Infertile men have higher PSA compared to fertile ones, says study
Infertile men are at greater risk for oncological and nononcological chronic disease than fertile individuals. Researchers have found in a new study that Infertile men have higher PSA values than fertile individuals.
The study, published recently in the journal of European Urology, further reports that of all, almost one out of three primary infertile men younger than 40 yr has a first total PSA value of >1 ng/ml.
PSA level in semen has been shown to correlate with sperm motility, suggesting that PSA level/activity can affect fertility. Indeed, throughout the last decades, several authors have suggested the concept that infertile men are "less healthy" than fertile men since they typically carry a wide range of co-morbid conditions.
According to the World Health Organization (WHO) criteria, infertility was defined as not conceiving a pregnancy after at least 12 months of unprotected intercourses regardless of whether or not a pregnancy occurs ultimately.
The current European Association of Urology (EAU) guidelines report that a first prostate-specific antigen (PSA) assessment should be performed at 40–45 yr and that men with PSA >1 ng/ml at 40 yr of age are at an increased risk of prostate cancer death several decades later. Previous studies have also elaborated that infertile men are at greater risk for oncological and non-oncological chronic disease than fertile individuals. As for oncological disorders, men with abnormal semen analyses had been associated with a greater incidence of testicular cancer, colorectal cancer, and melanoma than their counterparts from the general population.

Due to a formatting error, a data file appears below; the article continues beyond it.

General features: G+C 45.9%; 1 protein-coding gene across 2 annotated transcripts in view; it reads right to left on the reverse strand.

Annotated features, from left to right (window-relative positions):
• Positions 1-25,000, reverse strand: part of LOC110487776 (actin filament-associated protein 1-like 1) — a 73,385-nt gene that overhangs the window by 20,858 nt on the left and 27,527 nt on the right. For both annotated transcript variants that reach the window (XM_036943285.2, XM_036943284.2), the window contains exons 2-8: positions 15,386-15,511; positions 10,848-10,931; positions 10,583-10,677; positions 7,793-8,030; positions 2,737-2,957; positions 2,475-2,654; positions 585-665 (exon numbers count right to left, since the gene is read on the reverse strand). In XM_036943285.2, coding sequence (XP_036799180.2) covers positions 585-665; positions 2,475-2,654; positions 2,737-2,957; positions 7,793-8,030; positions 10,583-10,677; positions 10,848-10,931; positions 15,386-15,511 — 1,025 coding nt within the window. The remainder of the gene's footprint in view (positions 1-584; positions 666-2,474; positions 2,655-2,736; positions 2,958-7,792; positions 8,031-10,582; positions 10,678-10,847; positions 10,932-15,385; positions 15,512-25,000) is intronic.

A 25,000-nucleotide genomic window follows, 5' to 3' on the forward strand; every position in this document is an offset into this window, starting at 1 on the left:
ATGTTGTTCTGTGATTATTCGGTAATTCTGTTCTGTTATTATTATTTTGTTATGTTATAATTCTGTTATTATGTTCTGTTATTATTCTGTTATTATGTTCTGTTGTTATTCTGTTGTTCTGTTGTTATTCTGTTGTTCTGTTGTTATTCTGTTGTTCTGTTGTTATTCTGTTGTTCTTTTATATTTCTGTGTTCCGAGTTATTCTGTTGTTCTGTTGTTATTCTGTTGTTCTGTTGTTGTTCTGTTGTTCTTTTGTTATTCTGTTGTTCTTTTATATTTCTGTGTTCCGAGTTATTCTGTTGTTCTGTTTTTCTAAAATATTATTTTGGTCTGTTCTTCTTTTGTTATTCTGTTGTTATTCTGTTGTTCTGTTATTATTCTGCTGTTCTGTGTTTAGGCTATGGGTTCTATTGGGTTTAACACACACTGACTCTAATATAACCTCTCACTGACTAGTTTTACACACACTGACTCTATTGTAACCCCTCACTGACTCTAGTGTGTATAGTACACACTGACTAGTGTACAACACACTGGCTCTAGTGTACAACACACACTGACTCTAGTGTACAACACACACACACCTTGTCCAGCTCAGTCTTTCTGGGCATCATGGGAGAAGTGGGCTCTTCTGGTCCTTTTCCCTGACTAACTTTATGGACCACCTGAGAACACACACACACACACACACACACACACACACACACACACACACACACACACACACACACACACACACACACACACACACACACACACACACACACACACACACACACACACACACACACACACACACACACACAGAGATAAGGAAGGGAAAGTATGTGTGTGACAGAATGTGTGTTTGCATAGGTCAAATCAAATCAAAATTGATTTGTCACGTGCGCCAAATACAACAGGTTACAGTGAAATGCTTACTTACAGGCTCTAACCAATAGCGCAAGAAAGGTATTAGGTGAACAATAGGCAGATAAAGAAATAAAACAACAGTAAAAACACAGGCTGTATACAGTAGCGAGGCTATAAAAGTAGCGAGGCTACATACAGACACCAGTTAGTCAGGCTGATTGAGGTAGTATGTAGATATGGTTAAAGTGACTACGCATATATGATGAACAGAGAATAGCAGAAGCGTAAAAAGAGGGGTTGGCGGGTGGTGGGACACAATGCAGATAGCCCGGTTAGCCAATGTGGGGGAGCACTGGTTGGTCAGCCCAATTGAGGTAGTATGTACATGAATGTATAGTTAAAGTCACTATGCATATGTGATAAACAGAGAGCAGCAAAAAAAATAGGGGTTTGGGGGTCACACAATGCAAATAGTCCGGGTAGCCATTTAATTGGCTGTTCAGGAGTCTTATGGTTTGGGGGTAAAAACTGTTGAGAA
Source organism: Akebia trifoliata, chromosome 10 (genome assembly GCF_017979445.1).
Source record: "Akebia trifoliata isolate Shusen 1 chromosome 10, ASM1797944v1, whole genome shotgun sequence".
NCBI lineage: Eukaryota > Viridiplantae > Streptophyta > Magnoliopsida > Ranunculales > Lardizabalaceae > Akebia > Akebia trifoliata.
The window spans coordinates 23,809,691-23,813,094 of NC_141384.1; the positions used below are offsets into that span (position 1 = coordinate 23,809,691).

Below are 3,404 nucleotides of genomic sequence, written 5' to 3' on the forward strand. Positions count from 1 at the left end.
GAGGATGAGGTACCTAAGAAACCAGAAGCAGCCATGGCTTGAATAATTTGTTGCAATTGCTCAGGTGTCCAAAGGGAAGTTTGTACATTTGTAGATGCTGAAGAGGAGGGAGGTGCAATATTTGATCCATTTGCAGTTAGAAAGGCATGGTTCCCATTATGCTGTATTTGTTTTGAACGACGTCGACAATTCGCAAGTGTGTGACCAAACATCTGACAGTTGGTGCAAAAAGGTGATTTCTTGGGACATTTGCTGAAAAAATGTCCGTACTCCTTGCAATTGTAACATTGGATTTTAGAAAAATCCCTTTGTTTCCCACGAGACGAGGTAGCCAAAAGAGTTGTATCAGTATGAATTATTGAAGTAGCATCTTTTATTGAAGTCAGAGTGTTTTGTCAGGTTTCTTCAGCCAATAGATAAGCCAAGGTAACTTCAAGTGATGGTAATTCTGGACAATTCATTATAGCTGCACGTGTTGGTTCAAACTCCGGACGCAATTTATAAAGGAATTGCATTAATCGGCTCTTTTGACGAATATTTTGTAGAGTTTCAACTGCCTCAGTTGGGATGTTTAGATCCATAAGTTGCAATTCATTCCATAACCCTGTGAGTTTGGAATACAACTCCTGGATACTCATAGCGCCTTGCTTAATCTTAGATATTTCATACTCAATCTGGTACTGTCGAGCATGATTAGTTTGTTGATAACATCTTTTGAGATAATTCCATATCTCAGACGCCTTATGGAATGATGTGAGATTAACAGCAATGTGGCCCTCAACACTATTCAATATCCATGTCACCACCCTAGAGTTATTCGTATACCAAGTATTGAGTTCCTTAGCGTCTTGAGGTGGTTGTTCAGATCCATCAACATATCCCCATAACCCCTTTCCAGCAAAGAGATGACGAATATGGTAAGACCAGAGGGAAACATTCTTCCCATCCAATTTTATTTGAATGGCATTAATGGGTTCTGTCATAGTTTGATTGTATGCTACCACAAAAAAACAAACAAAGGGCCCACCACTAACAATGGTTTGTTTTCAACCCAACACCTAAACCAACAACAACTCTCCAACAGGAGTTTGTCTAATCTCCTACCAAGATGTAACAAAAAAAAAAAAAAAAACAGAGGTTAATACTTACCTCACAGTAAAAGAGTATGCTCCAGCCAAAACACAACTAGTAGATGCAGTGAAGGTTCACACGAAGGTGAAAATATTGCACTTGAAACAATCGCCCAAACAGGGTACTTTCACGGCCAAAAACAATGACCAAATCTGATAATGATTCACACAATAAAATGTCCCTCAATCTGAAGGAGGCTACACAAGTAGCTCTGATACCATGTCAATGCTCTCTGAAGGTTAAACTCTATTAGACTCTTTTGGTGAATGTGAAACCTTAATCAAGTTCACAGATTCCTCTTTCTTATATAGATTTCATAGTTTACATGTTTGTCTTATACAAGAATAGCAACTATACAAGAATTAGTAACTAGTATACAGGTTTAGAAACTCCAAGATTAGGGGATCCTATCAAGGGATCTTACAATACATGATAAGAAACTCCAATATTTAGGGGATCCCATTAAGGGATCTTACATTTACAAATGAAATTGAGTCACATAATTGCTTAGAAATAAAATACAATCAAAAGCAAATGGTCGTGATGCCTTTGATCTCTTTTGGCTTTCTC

Keeping this in mind, Luca Boeri et al sought to undertake a study to investigate prostate-specific antigen (PSA) values in men presenting for primary couple's infertility compared with a cohort of fertile individuals.
The study design was a cross-sectional study. Data from 956 (90%) infertile men and 102 (9.6%) fertile participants were analyzed. Circulating hormones, total PSA, and semen parameters were investigated in every man.
Participants underwent at least two consecutive semen analyses ; for the specific purposes of this analysis, we considered semen volume, sperm concentration, progressive sperm motility, and morphology.
Results revealed the following facts.
- Overall, PSA >1 ng/ml was found in 318 (30%) men.
- Serum PSA was higher (p = 0.02), while serum testosterone (p < 0.01) was lower in infertile than infertile men.
- In participants younger than 40 yr, 176 (27%) men had PSA >1 ng/ml; of them, a greater proportion were infertile (28% infertile vs 17% fertile, p = 0.03).
- A multivariable linear regression analysis, infertile status (coefficient 0.21; 95% confidence interval 0.02–0.39) was associated with higher PSA values, after adjusting for age and serum testosterone level.
The research team highlighted that In this study, it was observed that
(1)infertile men have higher prostate-specific antigen(PSA) values than fertile individuals and
(2) a greater proportion of infertile men younger than 40 yr had total PSA >1 ng/ml at the first assessment.
"Thereof, these analyses could be the base for every future consideration of PSA testing during the diagnostic work-up of infertile men because of the potential implications for personalized PCa prevention strategies." said the team.
For the full article click on the link: https://doi.org/10.1016/j.eururo.2020.08.001
Primary source: European Urology